Another behaviour change technique that can help you add more movement into your day is habit stacking. With habit stacking, you use a habit that you already do consistently and tack a new behaviour onto it. To do this, we can use BJ Fogg’s recipe card for adding tiny habits into our current routines. The recipe features the anchor, the new behaviour, and includes the celebration because change happens best when a positive emotion is attached.
BJ Fogg’s Tiny Habits Method recipe card:
After I … I will … To wire the habit into my brain, I will immediately.
In general, our morning routines are the strongest habits we have. We do them day in and day out without much variance. Thinking about all the strong anchor habits you have, where can you add a new movement habit? For example: After I use the washroom, I will walk a lap in the hallway. After I put the kettle on for tea, I will perform five counter push-ups. The more specific your recipe, the better.
We could also take advantage of all the time we spend waiting. While standing in a queue, why not perform some calf raises? Momentarily feeling silly is a small trade-off for sculpted calves and improved health. If you need a visual to help guide you to the best places to insert new movement habits, consider writing down what you usually do over a 24 hour period in half-hour increments. Look for opportunities to stack a new habit.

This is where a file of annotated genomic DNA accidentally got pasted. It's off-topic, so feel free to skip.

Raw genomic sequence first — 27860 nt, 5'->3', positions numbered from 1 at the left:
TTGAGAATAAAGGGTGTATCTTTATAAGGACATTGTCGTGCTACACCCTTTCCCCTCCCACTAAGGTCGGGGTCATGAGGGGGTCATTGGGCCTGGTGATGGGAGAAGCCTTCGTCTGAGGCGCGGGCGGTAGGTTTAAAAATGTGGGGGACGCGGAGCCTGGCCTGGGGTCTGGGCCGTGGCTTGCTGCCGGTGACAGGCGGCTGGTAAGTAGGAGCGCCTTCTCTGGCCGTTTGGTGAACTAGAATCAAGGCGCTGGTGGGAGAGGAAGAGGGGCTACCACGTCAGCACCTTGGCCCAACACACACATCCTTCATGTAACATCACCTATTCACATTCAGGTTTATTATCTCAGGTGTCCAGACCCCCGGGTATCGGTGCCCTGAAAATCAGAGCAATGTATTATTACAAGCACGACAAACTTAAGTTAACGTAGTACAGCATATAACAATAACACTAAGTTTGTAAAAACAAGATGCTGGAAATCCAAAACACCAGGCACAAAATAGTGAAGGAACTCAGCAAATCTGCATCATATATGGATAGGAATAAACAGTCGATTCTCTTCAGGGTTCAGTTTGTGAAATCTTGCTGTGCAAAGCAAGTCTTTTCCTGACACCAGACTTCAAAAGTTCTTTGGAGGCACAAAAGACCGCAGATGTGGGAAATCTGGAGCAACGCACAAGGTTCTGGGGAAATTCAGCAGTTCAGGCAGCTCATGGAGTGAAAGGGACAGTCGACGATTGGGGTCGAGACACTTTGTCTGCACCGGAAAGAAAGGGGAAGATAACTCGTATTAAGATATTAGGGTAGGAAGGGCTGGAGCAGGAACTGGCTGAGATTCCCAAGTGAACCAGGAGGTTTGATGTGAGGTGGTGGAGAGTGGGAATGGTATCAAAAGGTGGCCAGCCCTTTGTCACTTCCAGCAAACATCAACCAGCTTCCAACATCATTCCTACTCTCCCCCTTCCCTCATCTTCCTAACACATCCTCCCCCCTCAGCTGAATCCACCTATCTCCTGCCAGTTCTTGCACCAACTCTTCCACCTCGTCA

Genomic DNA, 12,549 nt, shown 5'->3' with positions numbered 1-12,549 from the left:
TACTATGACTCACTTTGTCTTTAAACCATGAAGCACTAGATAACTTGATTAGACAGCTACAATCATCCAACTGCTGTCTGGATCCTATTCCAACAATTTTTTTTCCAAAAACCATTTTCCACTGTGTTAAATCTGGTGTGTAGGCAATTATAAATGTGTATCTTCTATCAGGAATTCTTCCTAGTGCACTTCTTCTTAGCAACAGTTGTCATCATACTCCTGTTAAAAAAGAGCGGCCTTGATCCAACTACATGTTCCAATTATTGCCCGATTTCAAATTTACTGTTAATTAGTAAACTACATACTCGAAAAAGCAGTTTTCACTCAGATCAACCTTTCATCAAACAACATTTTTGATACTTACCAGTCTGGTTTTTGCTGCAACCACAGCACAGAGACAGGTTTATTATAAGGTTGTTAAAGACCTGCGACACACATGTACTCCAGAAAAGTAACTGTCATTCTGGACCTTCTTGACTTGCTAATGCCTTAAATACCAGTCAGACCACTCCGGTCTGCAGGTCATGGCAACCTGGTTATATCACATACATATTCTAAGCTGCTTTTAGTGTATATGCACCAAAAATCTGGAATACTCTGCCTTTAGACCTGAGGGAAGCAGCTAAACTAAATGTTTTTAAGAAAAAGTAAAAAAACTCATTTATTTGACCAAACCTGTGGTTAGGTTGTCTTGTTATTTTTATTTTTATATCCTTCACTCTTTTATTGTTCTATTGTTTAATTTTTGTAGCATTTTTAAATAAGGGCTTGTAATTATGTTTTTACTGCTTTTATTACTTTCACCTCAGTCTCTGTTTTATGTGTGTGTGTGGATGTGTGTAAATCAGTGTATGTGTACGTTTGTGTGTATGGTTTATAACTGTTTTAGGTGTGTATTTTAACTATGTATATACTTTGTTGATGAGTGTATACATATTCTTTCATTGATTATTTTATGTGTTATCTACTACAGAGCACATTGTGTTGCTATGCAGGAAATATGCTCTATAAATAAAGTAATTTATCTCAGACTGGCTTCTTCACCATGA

For this week, think about your current routines and habits. Consider where the opportunities for more movement are. Utilize the habit loop and habit stacking. Remember to start easy, start very small, and alter your environment to support the desired behaviour change. It is important to set yourself up for success.
Consider implementing one of these possible options, or think of another option that is more relevant to you:
- · Set a movement reminder notification on your phone, or smartwatch to get up every 20 to 30 minutes
- · Go for a walk at lunch
- · Turn a meeting into a walking meeting
- · Perform a postural exercise before sitting down to work
- · Perform one set of squats after you fill your water bottle
- · Park your vehicle farther away
- · Take the stairs
Pick one option to add more movement into your day. Stack it by using an anchor habit. Work towards consistency and automation.
If you have any questions regarding nutrition coaching and behaviour change, contact Catherine at firstname.lastname@example.org
Benefits of Physical Activity. (2020, December 02). Retrieved January 28, 2021, from https://www.cdc.gov/physicalactivity/basics/pa-health/index.htm
CANADIAN 24-HOUR MOVEMENT GUIDELINES. (n.d.). Retrieved January 28, 2021, from https://csepguidelines.ca/
Department of Health & Human Services. (2012, July 09). Physical activity – it’s important. Retrieved January 28, 2021, from https://www.betterhealth.vic.gov.au/health/healthyliving/physical-activity-its-important
Duhigg, C. (2014). The power of habit: Why we do what we do in life and business. New York, NY: Random House Trade Paperbacks.
Fogg, B. J. (2020). Tiny habits: The small changes that change everything. Boston, MA: Houghton Mifflin Harcourt.